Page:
Anything before schedule can be overwhelming. Project submissions and presentations. Traffic jams at 5 o’clock. The morning alarm. And then of course, preterm babies.
Going into labour before 37 weeks of pregnancy is termed as preterm labour. The phenomenon can pose serious, and sometimes even fatal health risks, to your baby. If you’ve been informed that you’re at risk of preterm labour (specifically if you have a high-risk pregnancy or are carrying multiples), it’s imperative that you know the signs and symptoms to watch for. Getting help early for your baby can minimise risks and offset potential health challenges.
Signs & Symptoms of Preterm Labour
Preterm labour can present various signs and symptoms, which may affect you independently or in conjunction:
- Excessive vaginal discharge, or change in vaginal discharge (more watery, bloody or mucus-filled)
- Pressure in the pelvis or lower abdomen
- Persistent backache
- Abdominal cramps
- Frequent contractions that make your stomach clench (these may or may not hurt)
- Breaking of water
What to Do If You Recognise That You’re in Preterm Labour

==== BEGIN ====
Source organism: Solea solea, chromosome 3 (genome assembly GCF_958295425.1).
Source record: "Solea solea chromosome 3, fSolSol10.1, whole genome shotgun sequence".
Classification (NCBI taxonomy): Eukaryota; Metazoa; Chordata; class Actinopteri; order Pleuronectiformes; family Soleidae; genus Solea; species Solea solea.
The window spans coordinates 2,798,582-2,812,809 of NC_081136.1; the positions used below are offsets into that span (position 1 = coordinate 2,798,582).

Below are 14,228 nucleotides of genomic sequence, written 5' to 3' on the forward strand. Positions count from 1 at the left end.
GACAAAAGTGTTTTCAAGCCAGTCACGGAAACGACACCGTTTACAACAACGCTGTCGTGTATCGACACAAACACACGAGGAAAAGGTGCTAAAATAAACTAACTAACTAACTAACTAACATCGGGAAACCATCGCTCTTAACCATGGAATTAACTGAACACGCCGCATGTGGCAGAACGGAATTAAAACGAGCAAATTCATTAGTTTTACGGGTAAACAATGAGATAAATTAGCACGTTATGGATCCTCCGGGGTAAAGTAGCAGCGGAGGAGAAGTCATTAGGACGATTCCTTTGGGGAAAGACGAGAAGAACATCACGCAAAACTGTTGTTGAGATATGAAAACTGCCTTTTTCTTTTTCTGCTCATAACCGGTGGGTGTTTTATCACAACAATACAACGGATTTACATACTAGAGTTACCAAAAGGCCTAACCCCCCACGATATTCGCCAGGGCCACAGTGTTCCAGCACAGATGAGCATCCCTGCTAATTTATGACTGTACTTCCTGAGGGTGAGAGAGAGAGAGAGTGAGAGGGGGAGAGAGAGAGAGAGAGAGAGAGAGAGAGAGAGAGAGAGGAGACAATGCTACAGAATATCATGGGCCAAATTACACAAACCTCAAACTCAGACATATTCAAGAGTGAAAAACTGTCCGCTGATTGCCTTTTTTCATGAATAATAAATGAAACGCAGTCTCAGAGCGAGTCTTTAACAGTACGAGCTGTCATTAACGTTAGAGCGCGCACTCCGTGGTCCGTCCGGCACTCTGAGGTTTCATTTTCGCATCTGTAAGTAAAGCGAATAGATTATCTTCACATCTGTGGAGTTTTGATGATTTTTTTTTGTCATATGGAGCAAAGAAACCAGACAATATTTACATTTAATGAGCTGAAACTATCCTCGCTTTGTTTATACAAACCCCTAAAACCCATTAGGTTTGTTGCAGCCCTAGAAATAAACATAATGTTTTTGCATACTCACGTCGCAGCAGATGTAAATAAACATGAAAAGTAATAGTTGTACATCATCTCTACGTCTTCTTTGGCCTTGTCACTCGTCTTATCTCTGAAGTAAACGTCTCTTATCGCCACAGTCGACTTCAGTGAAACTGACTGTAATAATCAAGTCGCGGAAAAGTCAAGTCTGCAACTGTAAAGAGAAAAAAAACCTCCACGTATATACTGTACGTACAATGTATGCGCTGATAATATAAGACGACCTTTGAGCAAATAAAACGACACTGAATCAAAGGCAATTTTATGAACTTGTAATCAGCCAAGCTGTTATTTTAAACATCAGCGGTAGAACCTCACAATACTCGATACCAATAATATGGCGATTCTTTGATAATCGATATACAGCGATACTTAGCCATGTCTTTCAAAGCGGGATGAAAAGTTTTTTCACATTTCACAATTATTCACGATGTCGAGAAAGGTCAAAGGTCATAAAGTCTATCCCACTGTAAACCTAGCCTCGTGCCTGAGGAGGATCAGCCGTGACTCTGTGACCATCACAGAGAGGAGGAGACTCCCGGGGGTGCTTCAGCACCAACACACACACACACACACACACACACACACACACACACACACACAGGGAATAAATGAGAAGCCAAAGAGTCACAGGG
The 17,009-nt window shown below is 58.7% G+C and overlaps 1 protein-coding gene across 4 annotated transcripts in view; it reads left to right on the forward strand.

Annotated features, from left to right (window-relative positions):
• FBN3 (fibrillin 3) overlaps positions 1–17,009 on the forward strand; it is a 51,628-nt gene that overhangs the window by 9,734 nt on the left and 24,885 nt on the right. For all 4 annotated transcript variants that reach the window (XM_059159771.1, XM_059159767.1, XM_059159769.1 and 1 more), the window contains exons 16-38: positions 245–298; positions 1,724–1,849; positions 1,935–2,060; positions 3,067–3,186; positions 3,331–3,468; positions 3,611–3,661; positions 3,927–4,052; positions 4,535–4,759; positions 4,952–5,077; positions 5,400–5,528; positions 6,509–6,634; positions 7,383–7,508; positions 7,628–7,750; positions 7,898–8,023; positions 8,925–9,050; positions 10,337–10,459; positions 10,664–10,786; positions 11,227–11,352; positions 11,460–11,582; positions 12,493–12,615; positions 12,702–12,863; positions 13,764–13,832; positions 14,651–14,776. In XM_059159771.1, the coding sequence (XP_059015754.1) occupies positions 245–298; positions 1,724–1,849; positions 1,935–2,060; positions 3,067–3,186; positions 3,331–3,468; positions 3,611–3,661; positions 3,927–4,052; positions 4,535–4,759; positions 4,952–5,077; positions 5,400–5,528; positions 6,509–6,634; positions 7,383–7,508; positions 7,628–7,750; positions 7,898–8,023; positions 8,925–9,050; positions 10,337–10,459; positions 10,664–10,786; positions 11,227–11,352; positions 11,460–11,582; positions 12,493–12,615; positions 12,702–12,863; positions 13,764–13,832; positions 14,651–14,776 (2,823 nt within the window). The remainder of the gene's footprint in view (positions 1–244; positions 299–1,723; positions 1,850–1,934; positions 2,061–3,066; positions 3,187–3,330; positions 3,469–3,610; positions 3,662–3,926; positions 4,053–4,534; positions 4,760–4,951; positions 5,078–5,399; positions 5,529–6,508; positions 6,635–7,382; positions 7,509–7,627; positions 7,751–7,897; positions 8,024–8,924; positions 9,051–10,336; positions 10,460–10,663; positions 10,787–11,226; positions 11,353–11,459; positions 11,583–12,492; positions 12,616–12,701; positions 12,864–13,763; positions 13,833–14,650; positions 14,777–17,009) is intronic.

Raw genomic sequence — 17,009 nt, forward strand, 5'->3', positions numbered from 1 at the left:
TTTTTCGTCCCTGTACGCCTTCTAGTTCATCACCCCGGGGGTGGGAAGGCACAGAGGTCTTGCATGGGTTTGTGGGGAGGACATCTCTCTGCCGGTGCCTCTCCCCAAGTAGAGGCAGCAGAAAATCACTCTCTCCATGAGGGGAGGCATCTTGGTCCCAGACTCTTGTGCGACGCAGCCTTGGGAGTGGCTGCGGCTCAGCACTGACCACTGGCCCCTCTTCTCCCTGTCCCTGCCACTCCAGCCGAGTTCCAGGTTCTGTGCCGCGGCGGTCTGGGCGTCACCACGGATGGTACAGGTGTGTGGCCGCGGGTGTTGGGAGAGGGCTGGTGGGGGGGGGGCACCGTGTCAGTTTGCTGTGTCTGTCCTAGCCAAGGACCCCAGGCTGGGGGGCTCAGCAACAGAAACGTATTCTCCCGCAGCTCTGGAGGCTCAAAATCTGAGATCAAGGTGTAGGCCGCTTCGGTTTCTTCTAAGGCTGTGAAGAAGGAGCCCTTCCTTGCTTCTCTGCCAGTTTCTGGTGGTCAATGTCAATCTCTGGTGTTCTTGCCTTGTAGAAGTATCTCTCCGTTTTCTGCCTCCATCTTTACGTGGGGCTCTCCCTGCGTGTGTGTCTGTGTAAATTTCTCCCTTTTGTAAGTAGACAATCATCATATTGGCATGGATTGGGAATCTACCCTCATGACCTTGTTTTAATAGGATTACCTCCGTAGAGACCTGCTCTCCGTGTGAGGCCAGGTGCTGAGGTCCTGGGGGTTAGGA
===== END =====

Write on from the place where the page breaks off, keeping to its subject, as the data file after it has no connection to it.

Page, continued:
If you suspect that you’ve gone into early labour, don’t panic. Reach your hospital right away to seek emergency intervention. Once there, your cervix – the opening that connects the uterus to the vagina – may be checked via a transvaginal ultrasound or pelvic exam, for its state of dilation. A transvaginal ultrasound uses sound waves to provide an accurate picture of your baby to your doctor, and can be valuable in assessing the progress of labour. If you are indeed in labour, your doctor will monitor the frequency and strength of your contractions to predict the right time for delivery. If going into labour can risk your or your child’s health, you may be administered treatment either to arrest labour, or to better your baby’s odds at birth.
Risk Factors for Preterm Labour
Although there is still uncertainty about what causes preterm labour, there are some known risk factors. These include prior premature deliveries, a multiple pregnancy, and a history of uterine or cervical problems. Smoking and poor prenatal care can also play a role in influencing preterm labour.
If you’re considered high-risk, it’s important that you arm yourself with precautions and information to avoid preterm labour and minimise problems for you and your baby. By taking effective steps and measures, you can keep your baby (or babies) in your belly for as long as possible, and your peace of mind intact.
If you found this article interesting and would like to know more, talk to a Cloudnine expert today!